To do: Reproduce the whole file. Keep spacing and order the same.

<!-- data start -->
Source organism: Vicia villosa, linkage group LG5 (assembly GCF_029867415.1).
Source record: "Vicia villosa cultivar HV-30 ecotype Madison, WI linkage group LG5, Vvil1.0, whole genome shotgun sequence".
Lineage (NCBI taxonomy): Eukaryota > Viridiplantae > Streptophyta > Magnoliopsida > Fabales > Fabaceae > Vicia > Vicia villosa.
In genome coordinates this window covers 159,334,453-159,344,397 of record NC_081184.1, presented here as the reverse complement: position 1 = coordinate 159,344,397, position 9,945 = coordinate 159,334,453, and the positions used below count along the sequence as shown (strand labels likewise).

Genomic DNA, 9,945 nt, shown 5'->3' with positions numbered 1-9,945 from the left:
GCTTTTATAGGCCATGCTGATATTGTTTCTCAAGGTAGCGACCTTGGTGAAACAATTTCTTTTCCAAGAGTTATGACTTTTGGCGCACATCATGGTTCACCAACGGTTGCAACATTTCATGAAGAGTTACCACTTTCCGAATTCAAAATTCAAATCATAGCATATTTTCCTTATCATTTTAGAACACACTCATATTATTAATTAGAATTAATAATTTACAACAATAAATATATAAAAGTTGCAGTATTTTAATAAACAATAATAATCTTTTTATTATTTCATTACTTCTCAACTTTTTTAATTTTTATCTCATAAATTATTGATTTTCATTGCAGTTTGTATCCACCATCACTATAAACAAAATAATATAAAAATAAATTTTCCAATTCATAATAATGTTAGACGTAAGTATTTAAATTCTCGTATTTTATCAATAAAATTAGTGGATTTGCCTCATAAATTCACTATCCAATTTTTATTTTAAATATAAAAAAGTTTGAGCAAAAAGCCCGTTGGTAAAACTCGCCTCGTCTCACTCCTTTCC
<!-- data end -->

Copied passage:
Source organism: Vicia villosa, linkage group LG5 (assembly GCF_029867415.1).
Source record: "Vicia villosa cultivar HV-30 ecotype Madison, WI linkage group LG5, Vvil1.0, whole genome shotgun sequence".
Lineage (NCBI taxonomy): Eukaryota > Viridiplantae > Streptophyta > Magnoliopsida > Fabales > Fabaceae > Vicia > Vicia villosa.
In genome coordinates this window covers 159,334,453-159,344,397 of record NC_081184.1, presented here as the reverse complement: position 1 = coordinate 159,344,397, position 9,945 = coordinate 159,334,453, and the positions used below count along the sequence as shown (strand labels likewise).

Genomic DNA, 9,945 nt, shown 5'->3' with positions numbered 1-9,945 from the left:
GCTTTTATAGGCCATGCTGATATTGTTTCTCAAGGTAGCGACCTTGGTGAAACAATTTCTTTTCCAAGAGTTATGACTTTTGGCGCACATCATGGTTCACCAACGGTTGCAACATTTCATGAAGAGTTACCACTTTCCGAATTCAAAATTCAAATCATAGCATATTTTCCTTATCATTTTAGAACACACTCATATTATTAATTAGAATTAATAATTTACAACAATAAATATATAAAAGTTGCAGTATTTTAATAAACAATAATAATCTTTTTATTATTTCATTACTTCTCAACTTTTTTAATTTTTATCTCATAAATTATTGATTTTCATTGCAGTTTGTATCCACCATCACTATAAACAAAATAATATAAAAATAAATTTTCCAATTCATAATAATGTTAGACGTAAGTATTTAAATTCTCGTATTTTATCAATAAAATTAGTGGATTTGCCTCATAAATTCACTATCCAATTTTTATTTTAAATATAAAAAAGTTTGAGCAAAAAGCCCGTTGGTAAAACTCGCCTCGTCTCACTCCTTTCC